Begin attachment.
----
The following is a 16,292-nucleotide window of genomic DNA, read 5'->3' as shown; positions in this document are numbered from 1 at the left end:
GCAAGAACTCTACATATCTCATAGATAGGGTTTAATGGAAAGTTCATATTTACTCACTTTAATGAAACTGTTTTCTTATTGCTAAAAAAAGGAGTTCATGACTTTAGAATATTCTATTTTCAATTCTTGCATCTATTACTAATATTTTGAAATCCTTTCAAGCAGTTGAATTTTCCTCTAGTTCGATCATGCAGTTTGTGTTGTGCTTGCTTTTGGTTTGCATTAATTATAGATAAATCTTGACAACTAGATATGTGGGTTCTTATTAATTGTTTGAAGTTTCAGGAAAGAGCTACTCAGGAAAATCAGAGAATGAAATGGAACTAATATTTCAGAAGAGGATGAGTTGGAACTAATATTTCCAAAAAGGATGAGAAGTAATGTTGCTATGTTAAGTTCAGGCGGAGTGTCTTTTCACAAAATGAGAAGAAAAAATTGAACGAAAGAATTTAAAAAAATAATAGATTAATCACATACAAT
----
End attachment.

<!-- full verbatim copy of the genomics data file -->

The following is a 16,292-nucleotide window of genomic DNA, read 5'->3' as shown; positions in this document are numbered from 1 at the left end:
GCAAGAACTCTACATATCTCATAGATAGGGTTTAATGGAAAGTTCATATTTACTCACTTTAATGAAACTGTTTTCTTATTGCTAAAAAAAGGAGTTCATGACTTTAGAATATTCTATTTTCAATTCTTGCATCTATTACTAATATTTTGAAATCCTTTCAAGCAGTTGAATTTTCCTCTAGTTCGATCATGCAGTTTGTGTTGTGCTTGCTTTTGGTTTGCATTAATTATAGATAAATCTTGACAACTAGATATGTGGGTTCTTATTAATTGTTTGAAGTTTCAGGAAAGAGCTACTCAGGAAAATCAGAGAATGAAATGGAACTAATATTTCAGAAGAGGATGAGTTGGAACTAATATTTCCAAAAAGGATGAGAAGTAATGTTGCTATGTTAAGTTCAGGCGGAGTGTCTTTTCACAAAATGAGAAGAAAAAATTGAACGAAAGAATTTAAAAAAATAATAGATTAATCACATACAAT